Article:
AI: Are you given scenes that you're asked to match up songs with?

DR: Yeah, that's exactly what happens. They would send us the imagery and say we want something to happen in this scene. Then we would get a feeling of what they wanted and make a little tempo map and then write the music to go with the scene. And I'm not foreign to that process because the cat who plays drums in our band, Joe Trump, who's been filling in between our last drummer Scott Adamo and whoever our next permanent member is going to be... Joe and I make commercial music together all the time. Joe does a lot of it. Like for shoes and clothes and car commercials and stuff like that. So he and I do that stuff all the time.

AI: Let's talk about the lineup of the band. You've got six members now. And compared with the first three CD's it looks like Sarah and Sean were new as of Loves A Long Song, and Joe's name I recognize from the first CD, but everyone else seems new.

DR: Sean Tichenor, our bass player, just started with us in the last six months or a year. And Rich Landar, the second keyboard player, joined right about the same time. And those cats were taken on because my last lineup, they didn't want to go out of town and tour, and they didn't want to be as busy playing rock n roll as I wanted to be, or as Sarah wanted to be. So we altered the lineup so we could find people that were a little hungrier to get outside of their own backyard and expand their horizons. And I think I made some really good choices for players. All the players I'm playing with right now are all very rich musical people. They all have a vast expanse of musical information and knowledge and a wide variety of musical tastes. Joseph Trump was the drummer for Pigface for a long time, and Elliot Sharp's Carbon, and a lot of really aggressive out-rock avant-garde material. And Rich, our keyboard player, he's played everything from Rockabilly... he was in that band The Busboys... he's got tons of touring experience. And Sean, our bass player, he's been playing in bands ever since he was 14 years old or something like that. So I feel like I've got some really great players who are really supportive of my musical vision, and make it part of theirs as well.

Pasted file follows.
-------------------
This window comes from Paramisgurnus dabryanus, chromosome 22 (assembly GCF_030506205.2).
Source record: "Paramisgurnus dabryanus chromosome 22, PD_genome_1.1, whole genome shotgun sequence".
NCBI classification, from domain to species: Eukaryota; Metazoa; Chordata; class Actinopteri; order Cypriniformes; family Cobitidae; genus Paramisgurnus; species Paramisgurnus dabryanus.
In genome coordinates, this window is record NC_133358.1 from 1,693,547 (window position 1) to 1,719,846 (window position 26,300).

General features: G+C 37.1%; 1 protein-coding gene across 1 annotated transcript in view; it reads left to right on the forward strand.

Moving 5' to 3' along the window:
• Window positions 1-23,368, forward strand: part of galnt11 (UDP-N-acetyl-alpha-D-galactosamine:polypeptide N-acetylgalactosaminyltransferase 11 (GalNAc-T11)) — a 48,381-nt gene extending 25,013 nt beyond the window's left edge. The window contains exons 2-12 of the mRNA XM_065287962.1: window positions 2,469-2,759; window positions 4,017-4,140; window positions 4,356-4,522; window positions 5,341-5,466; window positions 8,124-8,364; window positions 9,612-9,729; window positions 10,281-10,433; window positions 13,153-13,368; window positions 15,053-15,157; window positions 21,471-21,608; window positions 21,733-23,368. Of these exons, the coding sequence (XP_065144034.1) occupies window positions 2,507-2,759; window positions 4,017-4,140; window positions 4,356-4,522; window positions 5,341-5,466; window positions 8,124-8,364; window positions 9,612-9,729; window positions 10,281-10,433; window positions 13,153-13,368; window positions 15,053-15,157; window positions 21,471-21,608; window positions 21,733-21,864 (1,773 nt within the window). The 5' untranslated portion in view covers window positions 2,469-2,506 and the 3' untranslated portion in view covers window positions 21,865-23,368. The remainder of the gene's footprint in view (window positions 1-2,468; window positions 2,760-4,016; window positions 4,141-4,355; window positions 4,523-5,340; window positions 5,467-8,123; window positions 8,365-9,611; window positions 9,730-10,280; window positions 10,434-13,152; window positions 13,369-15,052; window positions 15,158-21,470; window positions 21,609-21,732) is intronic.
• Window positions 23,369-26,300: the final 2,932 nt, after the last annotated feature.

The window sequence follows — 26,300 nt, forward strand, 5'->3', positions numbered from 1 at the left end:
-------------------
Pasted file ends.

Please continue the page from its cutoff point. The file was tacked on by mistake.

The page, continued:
AI: I read on your web site that "Butterfly Bomber" (from Loves A Long Song) might be used in an upcoming movie too.

DR: I think it has been used in a film. And I think the film was being made for the Playboy Channel. I don't know much about it. But there's this erotic film. And there's these girls that are twins... they're called the Porcelain Twins... or the Portland Twins... they've already done one film for the Playboy Channel and I think they're doing another one and they liked one of our songs. I'm like... yeah, whatever... anybody who wants to use one of our songs. I'm fine with that.

AI: So have you been playing out pretty regularly in Portland?

DR: Yeah. We're playing in a couple weeks at a venue called the Crystal Ballroom. It's a big all ages venue that holds like 1500 people. And it's our first headlining show there so we're a little bit nervous about whether or not we can fill the room up. But we're gonna go for it anyway. And we've been doing a lot of radio stuff on the stations here. On the Friday before the Crystal Ballroom show we'll go on a local station here and be the morning show's band. We were invited on the air to do that, which is pretty fun because they're a major radio station. There's thousands and thousands of listeners so it's pretty exciting. So that's the kind of stuff we've been up to.

AI: Any other future news? You're probably focusing on promoting Mothman Prophecies right now.

DR: Yeah. We're focusing on promoting this and trying to get out of town and book tours. And there is some discussion of The Mothman Sessions record. If it happens we would take all the songs from The Mothman Prophecies record... then we would remix a couple songs, and then we would finish a couple songs that we started that we never got to finish, and basically make a whole album's worth of material. And that would coincide with the release of the DVD and the video. Now whether or not that's gonna happen, who knows. But I'm keeping my fingers crossed.

For more information you can visit the King Black Acid web site at:
The Mothman Prophecies soundtrack is distributed by Lakeshore Records. You can visit their web site at: